As Kyrie Irving freely admits, he’s heard boos in a healthy cross section of arenas.

But before the Garden crowd rallied as the Celtics turned Wednesday night’s 117-109 loss to the Knicks into a game, they unloaded during a demoralizing first half marked by languid, uninspired play by the home team – a sound Irving and his teammates have seldom heard on Causeway Street.

The Celtics are now 9-9, and were treated like it.

“This is the NBA. Fans deserve to see a great show,” Irving said. “They deserve to see balls going in the rim and us getting stops. Kind of Celtic Pride plays. I understand what you’re saying in terms of it being TD (Garden) but they expect us to play hard. And we deserve that as players, and our coaching staff and everyone.”

IRVING STEPS BACK: While some of Irving’s teammates talked of reflecting over Thanksgiving dinner, the Celtics guard had a different perspective. As someone who is part Native American through his late mother, Elizabeth Larson, Irving loathes the holiday for what it represents to his people.

So when asked about Thanksgiving on Wednesday night, Irving wanted none of it.

He cursed the holiday, saying, “I don’t celebrate Thanksgiving. (Expletive) Thanksgiving.”

On Thursday, Irving took a bit of the edge off.

“I spoke w/frustration after last nights game and spoke words that shouldn’t be in a professional setting no matter what” he wrote in the first of two tweets.

In the second, Irving added, “Meant no disrespect to the Holiday and those who celebrate it respectfully. I’m grateful for the time We all can share with our families. We are always ONE.”

BAYNES STARTS: Coach Brad Stevens repeated himself Wednesday, starting Aron Baynes for the second time in as many games and bringing Gordon Hayward off the bench.

The Celtics’ coach admits the move – an adjustment designed to blend Hayward in with different combinations, and most notably forward Marcus Morris – could be considered counterintuitive. After all, the Celtics’ greatest need during their current 3-7 slump wasn’t additional defense, which is what Baynes adds to the starters.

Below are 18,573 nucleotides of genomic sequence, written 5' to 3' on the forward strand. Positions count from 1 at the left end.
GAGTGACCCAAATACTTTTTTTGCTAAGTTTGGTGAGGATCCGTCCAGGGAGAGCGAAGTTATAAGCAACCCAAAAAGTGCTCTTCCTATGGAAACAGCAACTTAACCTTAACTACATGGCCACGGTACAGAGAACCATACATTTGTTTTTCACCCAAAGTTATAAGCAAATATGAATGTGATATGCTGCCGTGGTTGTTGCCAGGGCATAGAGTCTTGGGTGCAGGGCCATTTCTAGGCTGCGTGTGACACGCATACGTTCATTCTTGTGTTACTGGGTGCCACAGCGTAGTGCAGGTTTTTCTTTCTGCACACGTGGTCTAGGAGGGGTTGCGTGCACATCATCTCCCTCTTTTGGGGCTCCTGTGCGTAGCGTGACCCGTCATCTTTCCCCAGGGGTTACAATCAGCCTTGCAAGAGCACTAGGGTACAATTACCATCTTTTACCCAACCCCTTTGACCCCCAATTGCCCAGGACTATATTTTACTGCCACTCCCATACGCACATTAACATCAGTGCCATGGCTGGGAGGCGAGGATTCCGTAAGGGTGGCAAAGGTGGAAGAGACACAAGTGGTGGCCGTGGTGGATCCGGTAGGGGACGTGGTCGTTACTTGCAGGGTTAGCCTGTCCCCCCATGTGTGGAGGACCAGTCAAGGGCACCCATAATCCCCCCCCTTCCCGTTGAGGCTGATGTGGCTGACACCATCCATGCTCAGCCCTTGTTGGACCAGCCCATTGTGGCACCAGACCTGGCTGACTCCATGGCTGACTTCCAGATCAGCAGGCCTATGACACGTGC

“There’s a lot of factors that go into those calls,” Stevens said. “If you looked at our rankings right now you’d say, ‘Why would you start a defender with the first group? Because the first group is guarding great and the second group’s guarding great.’

“I think it allows guys to play on offense in their more natural positions and there’s a comfort level to that, and as we continue to try to grow and get to the best version of ourselves, we’re going to have to be able to play both ways,” the coach added. “We’re going to have to be able to play small. We’re going to have to be able to play big. But maybe guys can find a bit more of a flow to that.”

Stevens is instead looking for general improvement beyond who he happens to start on a given night.

“Over the course of the whole year, as far as numbers go it’s been pretty productive,” he said. “We can play better as a team and that’s our focus. A lot of time and energy can be spent talking about starters and bench, and we just have to talk about our team. Playing a little bit better on both sides of the ball – got closer to that on Monday (in Charlotte).”

WHILE SOME young Boston players clearly got off to a slow start this season, Jayson Tatum, in particular, appears to be getting up to speed.

“Yeah, he’s attacking the basket more,” Stevens said. “If he attacks the basket, I think that the more we can get him attacking the basket, I think the more threat of going to the free-throw line, the more a threat of drawing multiple defenders for kickouts, and I just think that opens up everything for everybody. He’s such a talented offensive guy that that’s a huge thing for us as a team, as you know. We haven’t been great in the paint and we certainly haven’t gotten to the line, so we need our most talented offensive people to be able to get there some.

“I think toward the end of the West Coast road trip and in the last few games, you could see that he’s really starting to make good strides.”

THE KNICKS could tell Stevens a thing or three about ever-changing lineups.

Coach David Fizdale has used six different starting lineups since the start of the season.

THE DAY after Thanksgiving is a time when the Celtics and Bruins combine for a doubleheader at the Garden, but not this year.

The Celtics begin a three-game trip in Atlanta against the Hawks on Friday night while the Bruins will be at home to play the Pittsburgh Penguins.

According to research done by Celtics vice president of media services Jeff Twiss, it marks the first time since 1967 that the team will not be home the day after Thanksgiving.

The trip continues in Dallas and New Orleans before the next home game a week from Friday against the Cleveland Cavaliers.

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